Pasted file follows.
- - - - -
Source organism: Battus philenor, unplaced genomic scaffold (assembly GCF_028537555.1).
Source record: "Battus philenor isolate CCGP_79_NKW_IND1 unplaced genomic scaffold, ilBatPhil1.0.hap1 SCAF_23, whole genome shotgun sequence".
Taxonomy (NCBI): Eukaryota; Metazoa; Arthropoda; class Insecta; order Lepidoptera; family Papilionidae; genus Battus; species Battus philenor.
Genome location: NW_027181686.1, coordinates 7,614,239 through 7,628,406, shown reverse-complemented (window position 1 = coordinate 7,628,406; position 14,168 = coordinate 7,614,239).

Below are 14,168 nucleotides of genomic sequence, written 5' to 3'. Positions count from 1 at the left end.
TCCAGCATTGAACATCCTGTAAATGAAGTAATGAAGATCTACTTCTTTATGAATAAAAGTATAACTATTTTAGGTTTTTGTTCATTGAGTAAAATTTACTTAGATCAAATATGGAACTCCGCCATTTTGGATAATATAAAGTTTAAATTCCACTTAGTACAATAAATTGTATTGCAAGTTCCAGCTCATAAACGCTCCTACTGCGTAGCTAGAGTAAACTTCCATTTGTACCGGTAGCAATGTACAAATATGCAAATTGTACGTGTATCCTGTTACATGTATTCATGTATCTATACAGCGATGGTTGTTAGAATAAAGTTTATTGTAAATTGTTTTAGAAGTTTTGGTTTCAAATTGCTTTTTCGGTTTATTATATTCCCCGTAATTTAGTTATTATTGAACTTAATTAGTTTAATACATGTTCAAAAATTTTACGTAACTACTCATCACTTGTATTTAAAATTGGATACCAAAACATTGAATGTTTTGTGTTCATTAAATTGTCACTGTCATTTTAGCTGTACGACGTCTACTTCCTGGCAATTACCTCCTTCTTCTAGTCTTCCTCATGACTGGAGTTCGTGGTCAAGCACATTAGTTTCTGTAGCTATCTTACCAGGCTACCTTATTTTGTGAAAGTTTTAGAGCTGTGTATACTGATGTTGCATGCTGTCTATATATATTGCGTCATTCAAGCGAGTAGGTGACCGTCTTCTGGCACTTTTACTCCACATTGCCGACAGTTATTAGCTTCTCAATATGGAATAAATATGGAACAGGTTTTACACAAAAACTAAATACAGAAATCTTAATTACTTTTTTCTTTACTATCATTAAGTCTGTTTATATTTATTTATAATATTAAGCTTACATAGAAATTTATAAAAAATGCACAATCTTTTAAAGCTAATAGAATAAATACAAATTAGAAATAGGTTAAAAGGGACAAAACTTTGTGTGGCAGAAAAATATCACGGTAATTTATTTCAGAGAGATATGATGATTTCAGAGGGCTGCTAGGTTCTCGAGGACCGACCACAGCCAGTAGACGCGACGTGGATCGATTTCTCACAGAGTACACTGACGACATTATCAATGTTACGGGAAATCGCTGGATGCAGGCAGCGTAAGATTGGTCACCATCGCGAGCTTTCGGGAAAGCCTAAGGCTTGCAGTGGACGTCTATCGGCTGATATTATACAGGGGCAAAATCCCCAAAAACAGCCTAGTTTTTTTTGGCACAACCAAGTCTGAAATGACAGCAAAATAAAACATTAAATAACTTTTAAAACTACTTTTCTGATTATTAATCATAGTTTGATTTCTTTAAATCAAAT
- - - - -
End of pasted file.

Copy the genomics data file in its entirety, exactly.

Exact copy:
Source organism: Battus philenor, unplaced genomic scaffold (assembly GCF_028537555.1).
Source record: "Battus philenor isolate CCGP_79_NKW_IND1 unplaced genomic scaffold, ilBatPhil1.0.hap1 SCAF_23, whole genome shotgun sequence".
Taxonomy (NCBI): Eukaryota; Metazoa; Arthropoda; class Insecta; order Lepidoptera; family Papilionidae; genus Battus; species Battus philenor.
Genome location: NW_027181686.1, coordinates 7,614,239 through 7,628,406, shown reverse-complemented (window position 1 = coordinate 7,628,406; position 14,168 = coordinate 7,614,239).

Below are 14,168 nucleotides of genomic sequence, written 5' to 3'. Positions count from 1 at the left end.
TCCAGCATTGAACATCCTGTAAATGAAGTAATGAAGATCTACTTCTTTATGAATAAAAGTATAACTATTTTAGGTTTTTGTTCATTGAGTAAAATTTACTTAGATCAAATATGGAACTCCGCCATTTTGGATAATATAAAGTTTAAATTCCACTTAGTACAATAAATTGTATTGCAAGTTCCAGCTCATAAACGCTCCTACTGCGTAGCTAGAGTAAACTTCCATTTGTACCGGTAGCAATGTACAAATATGCAAATTGTACGTGTATCCTGTTACATGTATTCATGTATCTATACAGCGATGGTTGTTAGAATAAAGTTTATTGTAAATTGTTTTAGAAGTTTTGGTTTCAAATTGCTTTTTCGGTTTATTATATTCCCCGTAATTTAGTTATTATTGAACTTAATTAGTTTAATACATGTTCAAAAATTTTACGTAACTACTCATCACTTGTATTTAAAATTGGATACCAAAACATTGAATGTTTTGTGTTCATTAAATTGTCACTGTCATTTTAGCTGTACGACGTCTACTTCCTGGCAATTACCTCCTTCTTCTAGTCTTCCTCATGACTGGAGTTCGTGGTCAAGCACATTAGTTTCTGTAGCTATCTTACCAGGCTACCTTATTTTGTGAAAGTTTTAGAGCTGTGTATACTGATGTTGCATGCTGTCTATATATATTGCGTCATTCAAGCGAGTAGGTGACCGTCTTCTGGCACTTTTACTCCACATTGCCGACAGTTATTAGCTTCTCAATATGGAATAAATATGGAACAGGTTTTACACAAAAACTAAATACAGAAATCTTAATTACTTTTTTCTTTACTATCATTAAGTCTGTTTATATTTATTTATAATATTAAGCTTACATAGAAATTTATAAAAAATGCACAATCTTTTAAAGCTAATAGAATAAATACAAATTAGAAATAGGTTAAAAGGGACAAAACTTTGTGTGGCAGAAAAATATCACGGTAATTTATTTCAGAGAGATATGATGATTTCAGAGGGCTGCTAGGTTCTCGAGGACCGACCACAGCCAGTAGACGCGACGTGGATCGATTTCTCACAGAGTACACTGACGACATTATCAATGTTACGGGAAATCGCTGGATGCAGGCAGCGTAAGATTGGTCACCATCGCGAGCTTTCGGGAAAGCCTAAGGCTTGCAGTGGACGTCTATCGGCTGATATTATACAGGGGCAAAATCCCCAAAAACAGCCTAGTTTTTTTTGGCACAACCAAGTCTGAAATGACAGCAAAATAAAACATTAAATAACTTTTAAAACTACTTTTCTGATTATTAATCATAGTTTGATTTCTTTAAATCAAAT